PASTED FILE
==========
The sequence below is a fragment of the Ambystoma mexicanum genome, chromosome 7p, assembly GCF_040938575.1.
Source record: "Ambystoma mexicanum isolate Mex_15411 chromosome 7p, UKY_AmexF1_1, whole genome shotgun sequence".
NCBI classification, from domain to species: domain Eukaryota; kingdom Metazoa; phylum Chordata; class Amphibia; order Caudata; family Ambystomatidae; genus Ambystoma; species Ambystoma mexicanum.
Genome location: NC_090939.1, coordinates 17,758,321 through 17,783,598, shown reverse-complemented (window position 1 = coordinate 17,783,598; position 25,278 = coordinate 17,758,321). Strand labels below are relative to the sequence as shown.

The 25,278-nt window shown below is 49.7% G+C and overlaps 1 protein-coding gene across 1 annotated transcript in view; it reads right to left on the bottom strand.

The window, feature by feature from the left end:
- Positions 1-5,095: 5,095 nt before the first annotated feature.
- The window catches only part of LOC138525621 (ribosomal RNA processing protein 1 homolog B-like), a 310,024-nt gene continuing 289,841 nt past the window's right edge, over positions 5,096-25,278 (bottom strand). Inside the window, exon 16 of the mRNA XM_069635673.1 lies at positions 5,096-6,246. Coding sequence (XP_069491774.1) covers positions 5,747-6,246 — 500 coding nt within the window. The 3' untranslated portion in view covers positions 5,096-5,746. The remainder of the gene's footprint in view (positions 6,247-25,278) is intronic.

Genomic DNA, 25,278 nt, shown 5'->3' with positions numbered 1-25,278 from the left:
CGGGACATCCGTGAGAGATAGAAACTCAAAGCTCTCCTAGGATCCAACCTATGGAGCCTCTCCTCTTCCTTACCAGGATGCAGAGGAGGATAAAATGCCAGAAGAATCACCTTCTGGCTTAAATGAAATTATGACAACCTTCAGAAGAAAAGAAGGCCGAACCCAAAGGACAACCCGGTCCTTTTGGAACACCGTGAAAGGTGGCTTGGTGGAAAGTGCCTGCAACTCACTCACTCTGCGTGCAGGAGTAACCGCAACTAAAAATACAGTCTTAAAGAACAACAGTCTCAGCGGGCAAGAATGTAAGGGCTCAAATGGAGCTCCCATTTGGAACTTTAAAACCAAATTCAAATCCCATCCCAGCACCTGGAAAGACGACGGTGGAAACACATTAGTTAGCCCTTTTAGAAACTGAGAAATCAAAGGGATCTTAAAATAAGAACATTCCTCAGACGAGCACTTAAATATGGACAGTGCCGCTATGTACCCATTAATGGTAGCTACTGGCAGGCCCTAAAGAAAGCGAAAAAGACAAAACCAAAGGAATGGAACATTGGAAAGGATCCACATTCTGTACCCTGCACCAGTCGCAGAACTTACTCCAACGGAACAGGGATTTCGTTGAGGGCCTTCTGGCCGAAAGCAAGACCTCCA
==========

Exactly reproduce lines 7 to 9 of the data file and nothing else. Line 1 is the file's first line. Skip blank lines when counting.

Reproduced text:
- Positions 1-5,095: 5,095 nt before the first annotated feature.
- The window catches only part of LOC138525621 (ribosomal RNA processing protein 1 homolog B-like), a 310,024-nt gene continuing 289,841 nt past the window's right edge, over positions 5,096-25,278 (bottom strand). Inside the window, exon 16 of the mRNA XM_069635673.1 lies at positions 5,096-6,246. Coding sequence (XP_069491774.1) covers positions 5,747-6,246 — 500 coding nt within the window. The 3' untranslated portion in view covers positions 5,096-5,746. The remainder of the gene's footprint in view (positions 6,247-25,278) is intronic.

Genomic DNA, 25,278 nt, shown 5'->3' with positions numbered 1-25,278 from the left: